* Deron Dalton is interning with the Daily Dot. In addition to other stories, he is using the expertise he has developed serving #BlackLivesMatter there. He is also developing resources for journalists on how to cover the movement.

* Julia Haslanger is working with Chalkbeat to study how the organization can continue to grow its readership and engagement. Her journalism salary survey – results posted on Medium – has gotten a lot of attention and reaction, and she was invited to speak at The Media Consortium as a result. She is also doing research for the Kettering Foundation, interviewing social media and community engagement editors in newsrooms to learn more about how they approach their jobs and the skills they need.

* Nuria Saldanha — who first completed our certificate in Entrepreneurial Journalism — conducted her first media skills training in partnership with the Facebook Innovation and Entrepreneurship Lab in the Heliópolis favela in São Paulo this August. People are learning how to use mobile devices to create text/photos/video. This is of particular benefit to small business that primarily use Facebook to promote their businesses. Facebook can use the Lab as a pilot project and expand it to other favelas and countries in Latin America. In collaboration with people she trains in media skills, she will produce 10 to 20 videos with elderly people from favelas, who are not familiar with the internet. Many of them migrated to the area while fleeing extreme poverty, moving São Paulo and Rio de Janeiro looking for a better life, but most ended up living in favelas and working in very low-skill jobs. She is also volunteering for BrazilFoundation, an organization that raises money to support social projects in Brazil, most of them related to her community.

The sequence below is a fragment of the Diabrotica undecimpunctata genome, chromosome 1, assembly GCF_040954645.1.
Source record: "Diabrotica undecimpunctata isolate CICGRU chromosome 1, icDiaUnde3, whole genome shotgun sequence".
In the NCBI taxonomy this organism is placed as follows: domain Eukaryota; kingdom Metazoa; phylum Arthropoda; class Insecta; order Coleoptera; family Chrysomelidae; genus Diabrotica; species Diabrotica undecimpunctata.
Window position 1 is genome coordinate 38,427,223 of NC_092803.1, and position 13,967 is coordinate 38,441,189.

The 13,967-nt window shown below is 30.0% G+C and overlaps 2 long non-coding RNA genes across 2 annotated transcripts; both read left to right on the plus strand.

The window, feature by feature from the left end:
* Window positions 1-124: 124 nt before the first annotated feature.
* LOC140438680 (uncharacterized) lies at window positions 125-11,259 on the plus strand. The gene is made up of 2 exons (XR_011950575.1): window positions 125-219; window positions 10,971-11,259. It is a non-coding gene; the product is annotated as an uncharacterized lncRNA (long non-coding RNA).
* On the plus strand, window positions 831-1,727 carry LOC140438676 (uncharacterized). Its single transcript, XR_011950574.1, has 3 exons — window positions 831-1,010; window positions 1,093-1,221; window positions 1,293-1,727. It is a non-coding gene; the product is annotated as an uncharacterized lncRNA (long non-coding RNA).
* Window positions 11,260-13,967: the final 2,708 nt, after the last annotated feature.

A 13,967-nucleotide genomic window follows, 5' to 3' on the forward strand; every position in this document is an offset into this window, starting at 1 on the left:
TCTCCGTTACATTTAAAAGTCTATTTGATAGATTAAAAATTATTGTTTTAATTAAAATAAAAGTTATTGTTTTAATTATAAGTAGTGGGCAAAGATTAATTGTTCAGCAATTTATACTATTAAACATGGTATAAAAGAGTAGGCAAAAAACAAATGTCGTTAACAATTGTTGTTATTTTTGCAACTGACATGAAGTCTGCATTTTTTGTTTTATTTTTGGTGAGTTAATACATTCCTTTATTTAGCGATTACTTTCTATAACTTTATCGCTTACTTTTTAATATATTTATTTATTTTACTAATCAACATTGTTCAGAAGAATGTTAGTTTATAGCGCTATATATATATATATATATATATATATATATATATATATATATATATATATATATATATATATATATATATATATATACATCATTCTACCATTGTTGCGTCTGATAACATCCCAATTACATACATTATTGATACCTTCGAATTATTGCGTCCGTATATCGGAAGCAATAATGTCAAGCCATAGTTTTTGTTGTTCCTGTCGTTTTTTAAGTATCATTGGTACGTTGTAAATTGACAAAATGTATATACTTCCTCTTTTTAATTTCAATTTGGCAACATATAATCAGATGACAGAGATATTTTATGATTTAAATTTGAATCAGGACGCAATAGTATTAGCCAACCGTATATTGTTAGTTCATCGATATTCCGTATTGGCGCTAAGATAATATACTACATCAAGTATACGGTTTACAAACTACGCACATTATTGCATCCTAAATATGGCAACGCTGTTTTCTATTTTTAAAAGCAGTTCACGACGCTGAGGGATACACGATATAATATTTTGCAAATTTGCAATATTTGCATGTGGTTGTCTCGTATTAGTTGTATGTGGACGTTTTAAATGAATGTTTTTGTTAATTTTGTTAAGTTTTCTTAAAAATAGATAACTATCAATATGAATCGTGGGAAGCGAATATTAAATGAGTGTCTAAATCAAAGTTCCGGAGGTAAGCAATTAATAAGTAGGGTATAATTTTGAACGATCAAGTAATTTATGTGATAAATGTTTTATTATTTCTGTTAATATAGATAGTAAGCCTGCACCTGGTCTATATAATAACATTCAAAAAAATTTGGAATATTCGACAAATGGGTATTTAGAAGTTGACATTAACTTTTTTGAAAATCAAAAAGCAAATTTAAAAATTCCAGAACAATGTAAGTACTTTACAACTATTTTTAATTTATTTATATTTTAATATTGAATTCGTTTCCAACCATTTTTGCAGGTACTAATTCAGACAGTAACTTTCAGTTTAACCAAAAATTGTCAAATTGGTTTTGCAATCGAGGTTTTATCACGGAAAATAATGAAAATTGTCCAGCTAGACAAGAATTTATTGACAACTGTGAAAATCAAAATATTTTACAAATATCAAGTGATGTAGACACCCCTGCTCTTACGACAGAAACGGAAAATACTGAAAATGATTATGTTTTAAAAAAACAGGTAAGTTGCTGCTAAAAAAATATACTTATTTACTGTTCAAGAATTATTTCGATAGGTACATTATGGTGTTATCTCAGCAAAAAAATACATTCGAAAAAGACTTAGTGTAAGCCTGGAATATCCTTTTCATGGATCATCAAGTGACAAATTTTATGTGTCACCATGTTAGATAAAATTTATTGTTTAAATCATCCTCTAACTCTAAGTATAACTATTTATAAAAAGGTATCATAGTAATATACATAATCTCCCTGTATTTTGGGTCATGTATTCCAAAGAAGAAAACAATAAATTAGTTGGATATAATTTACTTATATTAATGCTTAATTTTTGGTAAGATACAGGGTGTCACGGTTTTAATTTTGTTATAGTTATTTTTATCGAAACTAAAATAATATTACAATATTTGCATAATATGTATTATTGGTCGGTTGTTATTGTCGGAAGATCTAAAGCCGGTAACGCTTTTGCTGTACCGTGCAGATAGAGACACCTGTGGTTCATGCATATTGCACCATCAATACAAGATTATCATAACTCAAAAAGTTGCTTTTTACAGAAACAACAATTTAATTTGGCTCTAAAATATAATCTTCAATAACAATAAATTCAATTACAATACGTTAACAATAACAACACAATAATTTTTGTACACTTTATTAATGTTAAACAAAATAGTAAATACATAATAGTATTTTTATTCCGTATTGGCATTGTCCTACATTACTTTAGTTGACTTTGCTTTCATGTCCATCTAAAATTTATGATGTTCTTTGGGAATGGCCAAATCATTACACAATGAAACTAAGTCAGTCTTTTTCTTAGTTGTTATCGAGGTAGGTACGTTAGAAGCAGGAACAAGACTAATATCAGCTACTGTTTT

* Emily Goldblum skipped the interim step of an internship when she was sought out for a job at The Odyssey. Her task there is to crowdsource stories from college students about a variety of topics. Her main goal is to diversify content with a specific focus on LGBTQ communities and has been working to cultivate more writers interested in writing about queer-focused topics.

* Aaron Simon has developed The Greenburg Post, an experimental community-journalism platform that seeks to collaborate with the residents and businesses that call North Brooklyn home. He has been reporting on a toxic Superfund site in the community and crowdsourcing stories and data about how the pollution has affected local residents.

* Sean Devlin is currently in Ireland interviewing Irish students who have participated in the J-1 graduate visa program, which allows them to spend 12 months in the United States interning and traveling. He has been serving the Irish community in New York for the past nine months and now went to the source to ask how social media (Facebook, Twitter, and WhatsApp) help Irish people in the U.S unite and get information.